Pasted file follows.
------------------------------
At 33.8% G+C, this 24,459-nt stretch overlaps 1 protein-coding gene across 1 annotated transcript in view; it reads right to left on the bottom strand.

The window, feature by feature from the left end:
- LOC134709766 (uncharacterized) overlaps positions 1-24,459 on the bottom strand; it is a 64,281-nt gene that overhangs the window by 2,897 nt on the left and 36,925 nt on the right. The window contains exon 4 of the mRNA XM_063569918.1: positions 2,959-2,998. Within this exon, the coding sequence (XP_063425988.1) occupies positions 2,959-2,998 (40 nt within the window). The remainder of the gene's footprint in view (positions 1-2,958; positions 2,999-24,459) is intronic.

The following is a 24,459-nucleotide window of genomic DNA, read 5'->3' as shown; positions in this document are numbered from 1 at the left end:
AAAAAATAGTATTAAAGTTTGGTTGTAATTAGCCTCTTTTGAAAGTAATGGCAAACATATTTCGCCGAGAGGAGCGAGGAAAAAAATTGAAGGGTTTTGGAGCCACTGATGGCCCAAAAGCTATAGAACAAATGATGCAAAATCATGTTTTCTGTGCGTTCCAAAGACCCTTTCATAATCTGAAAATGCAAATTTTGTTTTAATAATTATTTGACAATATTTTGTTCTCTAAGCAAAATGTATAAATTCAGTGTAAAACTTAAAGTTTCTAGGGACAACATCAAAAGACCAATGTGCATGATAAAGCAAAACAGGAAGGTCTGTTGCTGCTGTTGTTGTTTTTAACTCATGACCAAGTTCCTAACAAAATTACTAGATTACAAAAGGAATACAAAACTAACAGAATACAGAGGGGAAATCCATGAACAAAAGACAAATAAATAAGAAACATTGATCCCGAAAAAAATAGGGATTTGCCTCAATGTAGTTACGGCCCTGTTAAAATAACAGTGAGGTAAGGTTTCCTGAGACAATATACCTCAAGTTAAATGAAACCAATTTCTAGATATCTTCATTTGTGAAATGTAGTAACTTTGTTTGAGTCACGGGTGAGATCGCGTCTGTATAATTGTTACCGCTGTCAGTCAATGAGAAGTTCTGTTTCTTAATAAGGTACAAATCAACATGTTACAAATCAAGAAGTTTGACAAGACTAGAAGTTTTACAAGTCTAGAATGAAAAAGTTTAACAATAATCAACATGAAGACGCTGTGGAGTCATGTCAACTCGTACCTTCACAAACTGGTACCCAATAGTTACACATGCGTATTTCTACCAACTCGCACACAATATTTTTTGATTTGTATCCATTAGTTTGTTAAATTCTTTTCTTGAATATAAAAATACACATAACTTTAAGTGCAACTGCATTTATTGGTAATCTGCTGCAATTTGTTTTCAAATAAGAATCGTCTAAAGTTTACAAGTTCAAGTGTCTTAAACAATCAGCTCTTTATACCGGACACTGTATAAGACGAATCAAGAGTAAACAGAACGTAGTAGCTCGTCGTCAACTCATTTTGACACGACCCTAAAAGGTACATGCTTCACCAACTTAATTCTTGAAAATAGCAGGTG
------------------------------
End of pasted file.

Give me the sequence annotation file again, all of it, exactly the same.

At 33.8% G+C, this 24,459-nt stretch overlaps 1 protein-coding gene across 1 annotated transcript in view; it reads right to left on the bottom strand.

The window, feature by feature from the left end:
- LOC134709766 (uncharacterized) overlaps positions 1-24,459 on the bottom strand; it is a 64,281-nt gene that overhangs the window by 2,897 nt on the left and 36,925 nt on the right. The window contains exon 4 of the mRNA XM_063569918.1: positions 2,959-2,998. Within this exon, the coding sequence (XP_063425988.1) occupies positions 2,959-2,998 (40 nt within the window). The remainder of the gene's footprint in view (positions 1-2,958; positions 2,999-24,459) is intronic.

The following is a 24,459-nucleotide window of genomic DNA, read 5'->3' as shown; positions in this document are numbered from 1 at the left end:
AAAAAATAGTATTAAAGTTTGGTTGTAATTAGCCTCTTTTGAAAGTAATGGCAAACATATTTCGCCGAGAGGAGCGAGGAAAAAAATTGAAGGGTTTTGGAGCCACTGATGGCCCAAAAGCTATAGAACAAATGATGCAAAATCATGTTTTCTGTGCGTTCCAAAGACCCTTTCATAATCTGAAAATGCAAATTTTGTTTTAATAATTATTTGACAATATTTTGTTCTCTAAGCAAAATGTATAAATTCAGTGTAAAACTTAAAGTTTCTAGGGACAACATCAAAAGACCAATGTGCATGATAAAGCAAAACAGGAAGGTCTGTTGCTGCTGTTGTTGTTTTTAACTCATGACCAAGTTCCTAACAAAATTACTAGATTACAAAAGGAATACAAAACTAACAGAATACAGAGGGGAAATCCATGAACAAAAGACAAATAAATAAGAAACATTGATCCCGAAAAAAATAGGGATTTGCCTCAATGTAGTTACGGCCCTGTTAAAATAACAGTGAGGTAAGGTTTCCTGAGACAATATACCTCAAGTTAAATGAAACCAATTTCTAGATATCTTCATTTGTGAAATGTAGTAACTTTGTTTGAGTCACGGGTGAGATCGCGTCTGTATAATTGTTACCGCTGTCAGTCAATGAGAAGTTCTGTTTCTTAATAAGGTACAAATCAACATGTTACAAATCAAGAAGTTTGACAAGACTAGAAGTTTTACAAGTCTAGAATGAAAAAGTTTAACAATAATCAACATGAAGACGCTGTGGAGTCATGTCAACTCGTACCTTCACAAACTGGTACCCAATAGTTACACATGCGTATTTCTACCAACTCGCACACAATATTTTTTGATTTGTATCCATTAGTTTGTTAAATTCTTTTCTTGAATATAAAAATACACATAACTTTAAGTGCAACTGCATTTATTGGTAATCTGCTGCAATTTGTTTTCAAATAAGAATCGTCTAAAGTTTACAAGTTCAAGTGTCTTAAACAATCAGCTCTTTATACCGGACACTGTATAAGACGAATCAAGAGTAAACAGAACGTAGTAGCTCGTCGTCAACTCATTTTGACACGACCCTAAAAGGTACATGCTTCACCAACTTAATTCTTGAAAATAGCAGGTG